The ‘Energy Transition: Aspiration and Reality’, written by Dr Carole Nakhle, CEO of Crystol Energy, is part of the Energy in Transition: MENAT’s Transformation report, published by the Gulf Intelligence in partnership with HSBC Middle East, North Africa and Turkey.
The topic of energy transition has caused an explosion of interest in recent years. It is the concept of a greener future through renewable forms of energy, such as biofuels, solar, wind, nuclear and hydropower. The Intergovernmental Panel on Climate Change (IPCC) said emissions from industrial processes and fossil fuels such as coal, oil and natural gas were responsible for an estimated 78% increase in total greenhouse gas emissions from 1970 to 2010. There are lofty ambitions within the energy transition towards renewables – and it comes with unique challenges and considerations.
Firstly, there is an equally important transition taking place which is often overlooked. Traditionally, one fuel has dominated the world’s energy mix until another fuel has taken over. Coal, for example, replaced traditional biofuels and fuelled the first Industrial Revolution. More than half a century later, oil became king. Since the first oil shock in the early 1970s, its dominance has been gradually eroded as the share of natural gas has expanded. More recently, renewable energy has made its presence more notable. The main shift now is that over the next few decades, the world is moving into a more diversified energy landscape where no single fuel is dominant for the first time in history.
Secondly, energy transitions take time to fully develop. It can take several decades to get the right infrastructure in place, change behaviors, develop policies and regulations. Plus, the relative price signal of different energy sources should be right in order to enable the switch from one energy source to another.
Third, a joint report by the International Energy Agency (IEA) and the International Renewable Energy Agency (IRENA) in 2017 shows that the energy transition towards a greener future is consistent with limiting the rise in global temperature to well below two degrees Celsius. The report explores various low carbon technologies that do not necessarily exclude fossil fuels. In this respect, the effort that oil and gas companies are making in reducing the environmental impact of their activities and products – all while remaining competitive – should not be underestimated. Manufacturers of conventional internal combustion engines are placing equal emphasis on making their cars more environmentally friendly. Advances in such areas will surely improve on current carbon emission levels. But at the same time, they will also delay the progress of green energy dominance.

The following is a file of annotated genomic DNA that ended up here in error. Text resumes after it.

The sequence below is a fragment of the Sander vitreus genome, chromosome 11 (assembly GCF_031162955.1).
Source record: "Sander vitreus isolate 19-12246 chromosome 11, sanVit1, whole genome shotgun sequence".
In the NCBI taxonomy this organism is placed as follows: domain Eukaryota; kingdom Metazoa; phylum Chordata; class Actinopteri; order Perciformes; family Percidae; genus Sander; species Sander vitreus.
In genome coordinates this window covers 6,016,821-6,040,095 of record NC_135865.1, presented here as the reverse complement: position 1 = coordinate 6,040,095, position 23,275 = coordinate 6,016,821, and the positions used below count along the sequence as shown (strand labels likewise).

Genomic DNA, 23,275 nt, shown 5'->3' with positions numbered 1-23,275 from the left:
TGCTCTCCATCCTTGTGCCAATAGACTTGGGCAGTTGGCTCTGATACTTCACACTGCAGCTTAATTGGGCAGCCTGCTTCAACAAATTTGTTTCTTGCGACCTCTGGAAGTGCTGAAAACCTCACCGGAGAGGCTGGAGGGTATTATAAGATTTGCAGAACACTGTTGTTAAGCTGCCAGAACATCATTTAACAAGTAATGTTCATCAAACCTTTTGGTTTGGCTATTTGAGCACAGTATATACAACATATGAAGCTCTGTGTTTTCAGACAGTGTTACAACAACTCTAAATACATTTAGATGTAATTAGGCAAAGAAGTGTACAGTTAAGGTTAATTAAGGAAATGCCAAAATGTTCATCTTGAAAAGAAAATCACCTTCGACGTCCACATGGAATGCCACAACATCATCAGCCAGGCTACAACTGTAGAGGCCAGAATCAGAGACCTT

Finally, for some countries, the energy transition, as per the current understanding, may simply backfire. This is particularly the case for petroleum- dependent economies, including the Gulf countries. Investments in alternative sources of energy still have a very long payback period and will continue to require strong government support for the foreseeable future. The problem here is that financial investment has to be funded by oil and gas revenues in petroleum-dependent economies with a dominant public sector. Even when money does come from private investment, it is typically triggered by explicit or implicit government backing. The result is a vicious cycle – to sustain a clean energy transition requires more, not less, hydrocarbon investment and production for as long as clean energy is not cost competitive. To facilitate the energy transition in such economies, economic diversification should therefore be the primary goal of governments before committing to ambitious clean energy plans.
“Economic and Energy Aspirations of the Middle East”, Dr Carole Nakhle, Oct 2018
“The Power of Markets in Driving the Energy Transition”, Dr Carole Nakhle, Sep 2018